“What the hell? I was just going pee.” Hercules said. That sent the other four of you over the edge with laughter.
“Jesus you scared us, Herc.” You said with laughter. At some point Hercules joined in with laughter, fully realizing what was going on.
“Ok, on that note, I think it’s time to stop with scary stories.” John said.
“Agreed.” Voiced Alexander.
“Let’s have a few more s'mores and get some sleep.” You chimed in after checking your phone. It was almost 2 a.m.
“Sounds good to moi.” Lafayette said. He happily plopped back into his seat and grabbed a blanket to drape over his lap. The rest of you followed suit. You all had a few more laughs around the fire. John began telling funny stories at some point.
Eventually you all climbed into the tent. You regretted bringing an excess number of pillows as Alexander threw one at Hercules and began a pillow war. As a cease fire was called you all laid down for sleep. You looked at your friends. In the end, you were so grateful for this trip and memories made. You and the others fell into a sound sleep, unaware of the tall, faceless creature lurking among the trees around your tent.
The whole ordeal began and ended innocently enough. It was just two kids, two boys, making promises, as they are prone to do. Children make many promises, after all.
Phoenix Wright, age 9, looked across his classroom at the other children who were playing during break period. They were up to all manner of mischief, building and destroying Lego cities, cutting bizarre shapes into the bright construction paper their teacher had provided, running around and making all manner of noise. His classmate and friend Larry Butz was trying to hit on Susie Derkin’s in the corner. It didn’t look like it was going well for him.
His other friend in that class, Miles Edgeworth, was sitting next to him, reading. Phoenix looked down at the drawing in his hands, a decent attempt at a picture of the three of them.
Then his attention was caught by a group of children in the corner playing ‘wedding’. It was an innocent game, one child proposes to another child via ring pop or Lego piece or whatever item they had to substitute for a diamond, she says yes, the rest of the children cheer and they have a fake ceremony with leaf-throwing and singing. Phoenix thought it was beautiful.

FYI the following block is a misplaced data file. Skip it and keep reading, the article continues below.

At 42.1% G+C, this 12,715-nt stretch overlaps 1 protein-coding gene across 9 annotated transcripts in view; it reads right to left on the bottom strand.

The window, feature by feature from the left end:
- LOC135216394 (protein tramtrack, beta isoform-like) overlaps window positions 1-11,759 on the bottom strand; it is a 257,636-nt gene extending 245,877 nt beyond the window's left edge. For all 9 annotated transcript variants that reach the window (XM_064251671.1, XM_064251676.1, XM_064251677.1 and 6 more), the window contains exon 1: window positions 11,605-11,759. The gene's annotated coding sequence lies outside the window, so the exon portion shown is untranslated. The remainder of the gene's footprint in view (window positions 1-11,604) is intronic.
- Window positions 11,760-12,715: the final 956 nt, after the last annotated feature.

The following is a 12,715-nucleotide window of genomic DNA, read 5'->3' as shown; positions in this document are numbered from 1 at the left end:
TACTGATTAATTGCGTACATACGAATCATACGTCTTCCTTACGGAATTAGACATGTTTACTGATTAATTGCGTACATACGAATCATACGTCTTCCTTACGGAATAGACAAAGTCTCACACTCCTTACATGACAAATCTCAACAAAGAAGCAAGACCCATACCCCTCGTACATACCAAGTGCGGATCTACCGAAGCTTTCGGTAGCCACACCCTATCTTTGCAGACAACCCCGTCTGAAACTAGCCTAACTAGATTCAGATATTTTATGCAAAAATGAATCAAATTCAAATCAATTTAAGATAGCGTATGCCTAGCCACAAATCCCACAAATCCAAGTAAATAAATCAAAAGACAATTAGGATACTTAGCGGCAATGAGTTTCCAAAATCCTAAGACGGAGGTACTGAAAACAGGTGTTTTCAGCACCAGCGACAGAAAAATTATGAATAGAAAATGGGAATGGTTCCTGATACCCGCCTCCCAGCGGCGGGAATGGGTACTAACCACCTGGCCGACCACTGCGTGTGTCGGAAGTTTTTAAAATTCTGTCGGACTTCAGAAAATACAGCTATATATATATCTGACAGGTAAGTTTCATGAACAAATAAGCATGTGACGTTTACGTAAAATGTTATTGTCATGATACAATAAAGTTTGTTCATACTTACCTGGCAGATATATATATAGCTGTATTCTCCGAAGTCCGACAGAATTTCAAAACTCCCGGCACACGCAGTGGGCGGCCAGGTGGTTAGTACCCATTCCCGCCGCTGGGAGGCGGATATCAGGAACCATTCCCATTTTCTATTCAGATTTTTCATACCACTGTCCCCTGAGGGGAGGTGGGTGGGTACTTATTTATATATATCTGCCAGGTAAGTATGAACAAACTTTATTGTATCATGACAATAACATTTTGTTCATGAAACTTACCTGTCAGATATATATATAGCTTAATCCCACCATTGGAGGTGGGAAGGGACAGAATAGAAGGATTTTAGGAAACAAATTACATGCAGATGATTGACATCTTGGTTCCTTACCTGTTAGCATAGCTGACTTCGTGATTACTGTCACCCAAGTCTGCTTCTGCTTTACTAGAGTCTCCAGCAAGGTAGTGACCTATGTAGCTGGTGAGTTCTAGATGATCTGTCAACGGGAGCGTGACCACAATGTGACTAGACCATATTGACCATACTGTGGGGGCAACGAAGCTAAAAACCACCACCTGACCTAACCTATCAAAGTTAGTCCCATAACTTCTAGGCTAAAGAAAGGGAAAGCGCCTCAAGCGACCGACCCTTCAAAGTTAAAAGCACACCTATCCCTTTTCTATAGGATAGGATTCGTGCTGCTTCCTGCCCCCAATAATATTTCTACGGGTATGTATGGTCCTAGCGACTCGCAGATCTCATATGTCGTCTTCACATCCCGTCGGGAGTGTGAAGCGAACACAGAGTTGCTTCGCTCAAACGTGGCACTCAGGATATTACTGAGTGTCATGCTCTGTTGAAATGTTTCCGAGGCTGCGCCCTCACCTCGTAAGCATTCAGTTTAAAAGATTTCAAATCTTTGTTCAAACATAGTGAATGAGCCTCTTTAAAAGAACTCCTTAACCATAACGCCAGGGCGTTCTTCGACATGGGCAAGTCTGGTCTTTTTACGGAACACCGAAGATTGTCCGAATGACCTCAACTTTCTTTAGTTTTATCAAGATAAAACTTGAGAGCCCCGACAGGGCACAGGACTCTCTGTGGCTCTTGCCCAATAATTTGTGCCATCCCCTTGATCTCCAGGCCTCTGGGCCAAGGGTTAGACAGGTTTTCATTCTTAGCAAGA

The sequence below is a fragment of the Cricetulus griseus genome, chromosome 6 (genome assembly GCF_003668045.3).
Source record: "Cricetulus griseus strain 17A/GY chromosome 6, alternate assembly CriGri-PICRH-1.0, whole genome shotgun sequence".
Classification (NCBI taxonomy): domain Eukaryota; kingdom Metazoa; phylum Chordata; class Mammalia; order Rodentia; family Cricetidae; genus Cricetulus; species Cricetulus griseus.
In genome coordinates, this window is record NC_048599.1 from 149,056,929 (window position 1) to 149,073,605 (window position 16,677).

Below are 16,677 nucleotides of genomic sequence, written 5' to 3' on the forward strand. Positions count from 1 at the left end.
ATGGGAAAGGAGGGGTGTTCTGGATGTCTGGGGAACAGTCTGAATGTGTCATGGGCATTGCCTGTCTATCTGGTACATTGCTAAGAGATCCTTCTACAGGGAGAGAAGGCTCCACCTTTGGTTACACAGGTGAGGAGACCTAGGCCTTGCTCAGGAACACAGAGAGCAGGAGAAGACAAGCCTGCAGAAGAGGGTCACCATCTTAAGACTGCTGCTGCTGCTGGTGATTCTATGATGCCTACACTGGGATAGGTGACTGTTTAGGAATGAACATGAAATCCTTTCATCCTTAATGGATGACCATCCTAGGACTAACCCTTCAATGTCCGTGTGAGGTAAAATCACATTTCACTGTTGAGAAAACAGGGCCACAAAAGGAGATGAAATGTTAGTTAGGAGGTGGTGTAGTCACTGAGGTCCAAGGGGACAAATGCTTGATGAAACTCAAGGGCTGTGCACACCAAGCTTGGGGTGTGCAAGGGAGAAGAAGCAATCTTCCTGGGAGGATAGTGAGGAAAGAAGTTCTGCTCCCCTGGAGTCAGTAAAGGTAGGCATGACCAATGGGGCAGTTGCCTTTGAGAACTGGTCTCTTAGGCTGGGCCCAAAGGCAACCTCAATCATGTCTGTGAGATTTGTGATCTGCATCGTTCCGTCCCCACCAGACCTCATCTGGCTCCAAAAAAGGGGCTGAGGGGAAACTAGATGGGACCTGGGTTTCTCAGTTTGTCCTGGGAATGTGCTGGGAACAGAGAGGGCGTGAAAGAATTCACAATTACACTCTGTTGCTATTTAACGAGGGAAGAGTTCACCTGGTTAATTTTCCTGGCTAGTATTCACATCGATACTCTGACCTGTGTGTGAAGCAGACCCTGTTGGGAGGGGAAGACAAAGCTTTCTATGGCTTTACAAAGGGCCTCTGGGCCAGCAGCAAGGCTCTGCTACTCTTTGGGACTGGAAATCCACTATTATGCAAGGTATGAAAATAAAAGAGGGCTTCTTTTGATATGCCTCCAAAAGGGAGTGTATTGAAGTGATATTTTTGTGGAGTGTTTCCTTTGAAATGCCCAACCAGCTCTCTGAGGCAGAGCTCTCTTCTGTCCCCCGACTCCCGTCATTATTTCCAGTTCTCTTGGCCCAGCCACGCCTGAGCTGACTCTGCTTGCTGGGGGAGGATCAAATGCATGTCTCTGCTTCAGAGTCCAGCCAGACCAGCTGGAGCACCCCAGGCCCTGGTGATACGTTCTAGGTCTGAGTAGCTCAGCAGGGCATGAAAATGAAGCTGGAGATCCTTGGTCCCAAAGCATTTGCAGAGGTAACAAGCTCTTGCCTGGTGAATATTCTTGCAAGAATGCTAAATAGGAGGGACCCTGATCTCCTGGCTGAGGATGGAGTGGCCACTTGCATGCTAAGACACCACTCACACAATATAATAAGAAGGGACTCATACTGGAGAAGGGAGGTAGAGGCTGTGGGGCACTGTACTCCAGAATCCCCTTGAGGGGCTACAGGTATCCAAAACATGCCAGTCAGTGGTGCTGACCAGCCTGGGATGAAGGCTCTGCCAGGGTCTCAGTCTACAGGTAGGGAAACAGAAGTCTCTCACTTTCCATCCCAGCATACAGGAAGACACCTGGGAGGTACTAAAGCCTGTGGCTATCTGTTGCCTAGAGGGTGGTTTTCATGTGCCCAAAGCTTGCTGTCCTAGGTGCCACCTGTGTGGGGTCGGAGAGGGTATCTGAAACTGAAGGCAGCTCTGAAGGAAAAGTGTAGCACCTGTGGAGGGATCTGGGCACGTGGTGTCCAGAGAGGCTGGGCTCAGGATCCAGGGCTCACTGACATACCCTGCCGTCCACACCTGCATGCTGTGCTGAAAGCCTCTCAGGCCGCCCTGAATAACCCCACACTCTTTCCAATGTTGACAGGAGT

Miles glanced up from his book at his friend, and then in the direction of the children. He cringed when the ‘bride’ told one of the other boys to be the ‘jealous ex-lover’. Those children really watched too much TV.
“Yes, Phoenix?” He turned his attention back to the spike-haired child he’d befriended as of late.
“Do you think I’ll ever get something like that?”
“Like what, Phoenix?” Being the ‘jealous ex-lover’ at a sitcom-esque farce of a wedding?
“I don’t know, marraige! It sounds really nice, doesn’t it?” The Wright boy turned, beaming.
“I…. suppose so.” He was hesitant to tell the bright child in front of him that he thought it all rather cumbersome and foolish.
“Oh, hey, I know!” Phoenix shouted a little, then quieted down when a few heads turned. “I know, if no one else will take me, you’ll marry me, right Miles?”
“Phoenix, We can’t get married.”
“Eh? Why not?” Porcupine-heads smile fell a little.
“Because we’re nine.” Miles blinked as though that was the most obvious answer in the world.
“Yeah, but you know, someday, when we’re not nine.” Phoenix flushed slightly, rubbing his neck.
“Well….” Miles sighed. “I suppose… if we’re still acquainted then, and if you haven’t already found some fairy-tale partner, then… I have no objections to that.”
“Awesome!” 9 year old Phoenix Wright grinned, evoking something of a blush from the boy sitting next to him.
This is sort of an aftermath of the bicycle fiasco so there are a few allusions to it, but nothing to worry about if you haven’t read that part.
It was odd, James thought, that in the Wizarding world broken bones could have been healed in a heartbeat but here in the muggle world they were merely wrapped up in plaster and cloth and left like that for three weeks. Yeah right, as if hiding it was going to fix it and make him feel better.
“Stop picking at it,” Lily admonished him as she walked back into to the living room. She was carrying a glass of water and a small packet. James’ hand immediately fell from the cast which he had indeed been interfering with just moments before and he pouted at her.
“But it’s itchy!” he protested. “I don’t see how wrapping my arm in cloth is fixing it.”
“It’s helping it heal naturally,” she explained. “The cast is keeping the bones in place so that they can heal correctly. You don’t want them to have to re-break your arm, now do you?”
His face lost what little colour it came to possess after returning from the hospital. “Muggle healers are bonkers,” he declared. “I don’t see why you couldn’t just carry me to St. Mungo’s. I wouldn’t have to be tied up in this ridiculousness if I went there.”
Lily sighed. “Okay, first of all they’re called doctors, not ‘muggle healers.’ I’ve told you that at least a thousand times. And secondly, I don’t even know where St. Mungo’s is! I highly doubt it’s going to be labelled on one of my dad’s maps.”
“I could have given you directions!”
“You were too busy crying to say anything coherent!”
James’ ears reddened. “I was not crying,” he sniffed disdainfully. “I don’t cry.”